I, for one, do not need the validation of someone seeing me play in a bar to know that I play music. I love doing that and can’t wait to do it again, but I’m not going to melt down over it. I wish that some of my friends and colleagues could get the sense of relief that comes with simply letting go. I want to say to them,”lower your expectations, just for a minute. Just try it. It doesn’t mean that you will be fundamentally changed or ruined forever.” There is a metaphor for life that comes from sailing that I just adore. When the ship is about to capsize, simply let go. When you let go of the rudder of a sailboat, it automatically turns into the wind and rights itself immediately. The musicians I see who are really struggling with existential questions right now, and who are acting out through increasingly frequent, and most likely increasingly unprofitable live streams, might really benefit from just “letting go” for a minute. Let the ship level out, chart a new course; don’t tie yourself to the wheel like some deranged ancient mariner bent on going down with the ship.
It’s hard to get to the point in life where you can legitimately say that you are a working musician. I mean the point where you are paying your bills pretty much only through performing. Most people will never be able to do that, and so it’s hard to accept that you’ve been forced to give that up by forces beyond your control. Also, it’s just fun to say you’re a musician, right? We can wake up late because we work nights, there’s a certain amount of mystic about what we do. All that stuff is fun, but I’m not really sure it’s all that healthy. Despite what the internet memes say, I just don’t believe that we’re fundamentally different from the rest of society. Just because we work in creative arts and entertainment industries doesn’t mean we can’t be adaptable, reliable, logical, and all of the other things that “creatives” are not supposed to be.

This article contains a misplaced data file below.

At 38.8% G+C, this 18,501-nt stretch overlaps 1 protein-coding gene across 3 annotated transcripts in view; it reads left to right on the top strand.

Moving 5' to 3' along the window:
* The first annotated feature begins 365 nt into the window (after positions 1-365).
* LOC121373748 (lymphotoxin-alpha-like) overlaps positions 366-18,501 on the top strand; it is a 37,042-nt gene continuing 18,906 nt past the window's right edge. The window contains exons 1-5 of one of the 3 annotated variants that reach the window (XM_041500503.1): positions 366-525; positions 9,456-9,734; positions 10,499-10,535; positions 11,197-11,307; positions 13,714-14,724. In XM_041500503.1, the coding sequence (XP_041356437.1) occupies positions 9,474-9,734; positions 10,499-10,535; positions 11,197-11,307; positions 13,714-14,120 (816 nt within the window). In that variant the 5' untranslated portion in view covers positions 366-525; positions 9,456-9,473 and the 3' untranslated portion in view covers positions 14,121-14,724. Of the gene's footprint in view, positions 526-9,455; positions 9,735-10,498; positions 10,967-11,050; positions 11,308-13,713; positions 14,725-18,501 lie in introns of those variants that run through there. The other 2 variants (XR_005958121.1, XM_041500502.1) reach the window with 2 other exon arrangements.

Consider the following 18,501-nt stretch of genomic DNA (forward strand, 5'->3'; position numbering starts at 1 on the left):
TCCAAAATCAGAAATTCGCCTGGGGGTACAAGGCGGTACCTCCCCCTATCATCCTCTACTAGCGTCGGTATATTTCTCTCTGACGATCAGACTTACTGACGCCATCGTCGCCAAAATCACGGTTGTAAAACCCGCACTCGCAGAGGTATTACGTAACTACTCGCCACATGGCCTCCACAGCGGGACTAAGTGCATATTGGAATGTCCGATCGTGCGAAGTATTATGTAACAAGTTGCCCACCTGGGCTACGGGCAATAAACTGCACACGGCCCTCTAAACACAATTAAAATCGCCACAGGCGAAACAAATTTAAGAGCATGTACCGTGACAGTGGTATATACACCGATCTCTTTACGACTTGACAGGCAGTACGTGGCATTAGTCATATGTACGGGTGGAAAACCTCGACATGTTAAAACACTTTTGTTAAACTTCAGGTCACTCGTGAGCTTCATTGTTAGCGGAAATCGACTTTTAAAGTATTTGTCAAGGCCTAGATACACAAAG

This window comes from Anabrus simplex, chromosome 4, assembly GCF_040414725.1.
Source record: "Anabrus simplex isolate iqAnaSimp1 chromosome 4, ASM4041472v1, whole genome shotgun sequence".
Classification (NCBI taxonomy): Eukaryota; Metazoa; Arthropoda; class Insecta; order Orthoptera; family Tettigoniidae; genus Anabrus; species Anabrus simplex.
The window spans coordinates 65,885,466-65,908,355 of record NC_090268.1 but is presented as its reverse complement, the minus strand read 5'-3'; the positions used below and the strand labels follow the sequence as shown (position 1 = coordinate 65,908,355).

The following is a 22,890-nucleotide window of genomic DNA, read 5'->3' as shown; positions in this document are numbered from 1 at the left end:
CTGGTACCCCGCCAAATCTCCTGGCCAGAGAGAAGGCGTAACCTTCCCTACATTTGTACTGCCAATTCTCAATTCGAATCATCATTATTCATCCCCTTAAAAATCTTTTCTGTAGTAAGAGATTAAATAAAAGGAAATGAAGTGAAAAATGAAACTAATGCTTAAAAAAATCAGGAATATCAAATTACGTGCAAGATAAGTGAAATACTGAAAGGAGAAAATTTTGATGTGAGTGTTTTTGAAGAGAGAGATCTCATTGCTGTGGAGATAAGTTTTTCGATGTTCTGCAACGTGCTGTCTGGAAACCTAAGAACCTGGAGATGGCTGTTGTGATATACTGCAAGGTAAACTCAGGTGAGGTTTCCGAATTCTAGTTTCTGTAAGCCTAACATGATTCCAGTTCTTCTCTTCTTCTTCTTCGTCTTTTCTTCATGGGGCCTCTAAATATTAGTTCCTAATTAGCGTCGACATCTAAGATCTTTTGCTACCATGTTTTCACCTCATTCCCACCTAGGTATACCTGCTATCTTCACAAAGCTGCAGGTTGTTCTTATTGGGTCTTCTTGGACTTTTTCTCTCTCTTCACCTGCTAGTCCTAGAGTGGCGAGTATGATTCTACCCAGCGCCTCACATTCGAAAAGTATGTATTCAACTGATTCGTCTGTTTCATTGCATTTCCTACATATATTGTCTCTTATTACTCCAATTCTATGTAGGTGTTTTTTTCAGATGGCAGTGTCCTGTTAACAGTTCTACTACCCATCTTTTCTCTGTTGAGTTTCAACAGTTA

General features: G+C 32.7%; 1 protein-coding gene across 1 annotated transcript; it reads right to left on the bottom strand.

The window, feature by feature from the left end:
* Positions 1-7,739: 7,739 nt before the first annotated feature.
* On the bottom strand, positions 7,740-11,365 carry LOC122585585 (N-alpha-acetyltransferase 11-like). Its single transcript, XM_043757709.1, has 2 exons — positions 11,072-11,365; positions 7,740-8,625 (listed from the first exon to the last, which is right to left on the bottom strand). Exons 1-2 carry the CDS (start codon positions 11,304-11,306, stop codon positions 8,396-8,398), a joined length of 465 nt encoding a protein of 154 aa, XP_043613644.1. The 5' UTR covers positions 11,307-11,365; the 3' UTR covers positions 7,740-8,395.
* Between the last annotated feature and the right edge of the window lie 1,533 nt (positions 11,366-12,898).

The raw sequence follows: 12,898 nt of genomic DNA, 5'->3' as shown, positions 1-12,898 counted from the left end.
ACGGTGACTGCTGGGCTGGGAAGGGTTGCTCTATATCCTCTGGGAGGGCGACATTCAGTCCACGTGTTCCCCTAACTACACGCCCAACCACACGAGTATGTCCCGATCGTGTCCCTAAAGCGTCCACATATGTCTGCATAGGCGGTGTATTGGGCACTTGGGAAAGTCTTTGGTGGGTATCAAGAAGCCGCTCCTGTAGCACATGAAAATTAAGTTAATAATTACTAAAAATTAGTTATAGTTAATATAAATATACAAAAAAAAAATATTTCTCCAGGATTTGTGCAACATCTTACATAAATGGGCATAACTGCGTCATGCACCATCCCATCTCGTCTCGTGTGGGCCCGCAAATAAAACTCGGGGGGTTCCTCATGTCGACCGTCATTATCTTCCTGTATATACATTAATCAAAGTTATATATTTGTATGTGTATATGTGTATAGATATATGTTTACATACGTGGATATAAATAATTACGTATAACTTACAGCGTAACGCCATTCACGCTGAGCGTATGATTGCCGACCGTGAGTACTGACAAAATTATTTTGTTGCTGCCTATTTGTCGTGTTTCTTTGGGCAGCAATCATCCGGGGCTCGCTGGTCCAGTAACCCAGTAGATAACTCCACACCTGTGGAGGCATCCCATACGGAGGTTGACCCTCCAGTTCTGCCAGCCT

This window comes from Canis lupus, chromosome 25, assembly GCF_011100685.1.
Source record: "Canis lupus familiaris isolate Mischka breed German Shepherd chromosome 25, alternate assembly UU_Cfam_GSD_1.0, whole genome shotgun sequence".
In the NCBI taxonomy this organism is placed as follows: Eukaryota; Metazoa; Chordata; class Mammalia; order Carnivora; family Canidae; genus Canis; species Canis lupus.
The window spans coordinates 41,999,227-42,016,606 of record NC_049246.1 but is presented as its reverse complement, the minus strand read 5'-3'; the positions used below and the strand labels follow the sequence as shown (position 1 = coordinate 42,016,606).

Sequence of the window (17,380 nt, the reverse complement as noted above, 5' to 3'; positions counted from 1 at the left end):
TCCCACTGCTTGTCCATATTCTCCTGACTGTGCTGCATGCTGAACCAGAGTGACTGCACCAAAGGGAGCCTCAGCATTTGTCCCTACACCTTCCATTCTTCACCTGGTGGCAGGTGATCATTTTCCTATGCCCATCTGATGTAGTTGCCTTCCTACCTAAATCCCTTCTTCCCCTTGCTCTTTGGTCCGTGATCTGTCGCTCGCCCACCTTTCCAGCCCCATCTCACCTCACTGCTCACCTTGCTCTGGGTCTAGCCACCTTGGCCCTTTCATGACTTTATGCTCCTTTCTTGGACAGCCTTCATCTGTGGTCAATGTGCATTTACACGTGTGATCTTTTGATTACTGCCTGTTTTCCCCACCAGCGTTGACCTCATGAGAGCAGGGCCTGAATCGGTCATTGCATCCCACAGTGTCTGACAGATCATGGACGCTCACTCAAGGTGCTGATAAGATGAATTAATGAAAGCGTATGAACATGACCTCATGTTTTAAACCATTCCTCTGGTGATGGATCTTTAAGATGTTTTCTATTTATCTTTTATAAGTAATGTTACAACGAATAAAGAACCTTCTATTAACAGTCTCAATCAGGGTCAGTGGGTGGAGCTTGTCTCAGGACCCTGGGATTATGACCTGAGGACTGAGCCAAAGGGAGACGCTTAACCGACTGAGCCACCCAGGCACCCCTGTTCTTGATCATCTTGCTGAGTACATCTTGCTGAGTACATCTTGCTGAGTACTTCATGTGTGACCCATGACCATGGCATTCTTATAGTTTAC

Many of us got into this line of work because we wanted a certain sense of freedom. We didn’t want nine-to-five careers as bankers or engineers. I fully believe that careers are a thing of the past and that the modern way of multiple streams of income is a safer and more fulfilling way to live. Let’s embrace that sense of freedom that comes with not being tied to a 40-hour-a-week job and be multifaceted. Let’s do many verbs, and not focus on being one single noun; let’s find meaning in all aspects of life.
Now, you might be thinking, “surely there won’t be another pandemic in my lifetime. I can just go back to my normal way of being when this is all over.” That is hopefully true, but beside the point. There are many things in life which may keep us from playing regularly. Illness, old age, moving to a small town, the birth of a child, an injury, some unforeseen technological advance, a war; could one of these relatively common occurrences rattle your existence to the core? I sincerely hope that you find the resilience to say “no,” AND that your musical practice is satisfying and fulfilling. We’re all basically just stardust…